Where gut feeling and good reasoning meet

NENI is a culinary success story. At 54, together with her sons, Haya Molcho opened her first restaurant at Vienna’s Naschmarkt. The business has since grown to include twelve NENI restaurants in seven countries, as well as cookbooks and retail products. An interview with Haya and her son Elior Molcho.

Haya Molcho and her son
Haya and her son Elior.
Portrait of Haya Molcho

What's it all about?

  • The first NENI in Vienna
  • Haya relies on her gut feeling
  • Inspiration for new recipes
  • Working together as a family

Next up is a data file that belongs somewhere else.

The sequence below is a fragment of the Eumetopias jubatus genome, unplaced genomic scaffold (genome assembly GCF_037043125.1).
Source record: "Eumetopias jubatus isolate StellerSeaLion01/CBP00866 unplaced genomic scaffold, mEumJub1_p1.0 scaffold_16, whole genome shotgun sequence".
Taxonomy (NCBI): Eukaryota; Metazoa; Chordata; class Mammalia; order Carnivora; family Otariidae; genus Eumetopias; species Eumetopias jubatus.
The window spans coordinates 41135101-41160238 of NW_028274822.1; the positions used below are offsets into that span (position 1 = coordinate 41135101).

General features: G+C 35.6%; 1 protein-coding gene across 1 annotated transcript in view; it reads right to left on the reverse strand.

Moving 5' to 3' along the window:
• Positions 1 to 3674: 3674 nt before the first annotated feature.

The restaurant "Neni"

Haya, Elior, you and your family don’t have formal training in the restaurant business. Looking back, would you do things differently if you had to do it all again?

Elior: Oh, yeah! 😀 But it’s when you’re making mistakes that you often learn the most. When we were starting out, we hired friends who had never worked in a service job before. Or we remodelled a restaurant space – and then realised after the fact that we should have got a building permit first.
Right, I built the toilet at our first location three times. (laughs) But we also dared to do things that other people – especially trained food service professionals – might not have.

Elior: At the beginning, we set the prices for our products based on our gut feeling ... just by asking ‘How much would we pay for that?’

But in 2009, your gut feeling proved a good guide – at your first location, NENI am Naschmarkt.